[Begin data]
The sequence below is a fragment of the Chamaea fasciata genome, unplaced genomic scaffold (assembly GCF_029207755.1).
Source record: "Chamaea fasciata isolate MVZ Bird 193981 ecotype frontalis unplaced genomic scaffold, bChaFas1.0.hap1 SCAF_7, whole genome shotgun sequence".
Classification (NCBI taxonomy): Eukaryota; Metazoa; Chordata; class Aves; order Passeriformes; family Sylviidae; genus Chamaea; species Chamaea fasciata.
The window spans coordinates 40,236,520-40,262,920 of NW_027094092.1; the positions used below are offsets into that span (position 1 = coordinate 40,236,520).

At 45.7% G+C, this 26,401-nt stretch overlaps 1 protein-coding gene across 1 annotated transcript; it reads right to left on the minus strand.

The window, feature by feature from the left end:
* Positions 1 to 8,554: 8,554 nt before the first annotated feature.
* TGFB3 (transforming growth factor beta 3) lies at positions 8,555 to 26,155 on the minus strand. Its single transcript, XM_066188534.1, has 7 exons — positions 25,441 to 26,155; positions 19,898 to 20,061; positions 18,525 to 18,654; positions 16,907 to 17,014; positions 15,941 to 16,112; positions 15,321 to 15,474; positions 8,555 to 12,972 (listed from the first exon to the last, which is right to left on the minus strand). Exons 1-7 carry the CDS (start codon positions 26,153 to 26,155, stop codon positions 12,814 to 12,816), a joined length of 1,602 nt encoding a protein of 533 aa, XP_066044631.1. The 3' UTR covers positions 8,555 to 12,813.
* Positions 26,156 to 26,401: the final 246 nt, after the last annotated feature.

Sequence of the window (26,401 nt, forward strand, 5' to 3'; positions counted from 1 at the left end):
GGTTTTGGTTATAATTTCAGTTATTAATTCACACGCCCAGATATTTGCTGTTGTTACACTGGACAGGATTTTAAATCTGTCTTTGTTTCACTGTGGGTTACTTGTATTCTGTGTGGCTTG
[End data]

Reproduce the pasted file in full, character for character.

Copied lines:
The sequence below is a fragment of the Chamaea fasciata genome, unplaced genomic scaffold (assembly GCF_029207755.1).
Source record: "Chamaea fasciata isolate MVZ Bird 193981 ecotype frontalis unplaced genomic scaffold, bChaFas1.0.hap1 SCAF_7, whole genome shotgun sequence".
Classification (NCBI taxonomy): Eukaryota; Metazoa; Chordata; class Aves; order Passeriformes; family Sylviidae; genus Chamaea; species Chamaea fasciata.
The window spans coordinates 40,236,520-40,262,920 of NW_027094092.1; the positions used below are offsets into that span (position 1 = coordinate 40,236,520).

At 45.7% G+C, this 26,401-nt stretch overlaps 1 protein-coding gene across 1 annotated transcript; it reads right to left on the minus strand.

The window, feature by feature from the left end:
* Positions 1 to 8,554: 8,554 nt before the first annotated feature.
* TGFB3 (transforming growth factor beta 3) lies at positions 8,555 to 26,155 on the minus strand. Its single transcript, XM_066188534.1, has 7 exons — positions 25,441 to 26,155; positions 19,898 to 20,061; positions 18,525 to 18,654; positions 16,907 to 17,014; positions 15,941 to 16,112; positions 15,321 to 15,474; positions 8,555 to 12,972 (listed from the first exon to the last, which is right to left on the minus strand). Exons 1-7 carry the CDS (start codon positions 26,153 to 26,155, stop codon positions 12,814 to 12,816), a joined length of 1,602 nt encoding a protein of 533 aa, XP_066044631.1. The 3' UTR covers positions 8,555 to 12,813.
* Positions 26,156 to 26,401: the final 246 nt, after the last annotated feature.

Sequence of the window (26,401 nt, forward strand, 5' to 3'; positions counted from 1 at the left end):
GGTTTTGGTTATAATTTCAGTTATTAATTCACACGCCCAGATATTTGCTGTTGTTACACTGGACAGGATTTTAAATCTGTCTTTGTTTCACTGTGGGTTACTTGTATTCTGTGTGGCTTG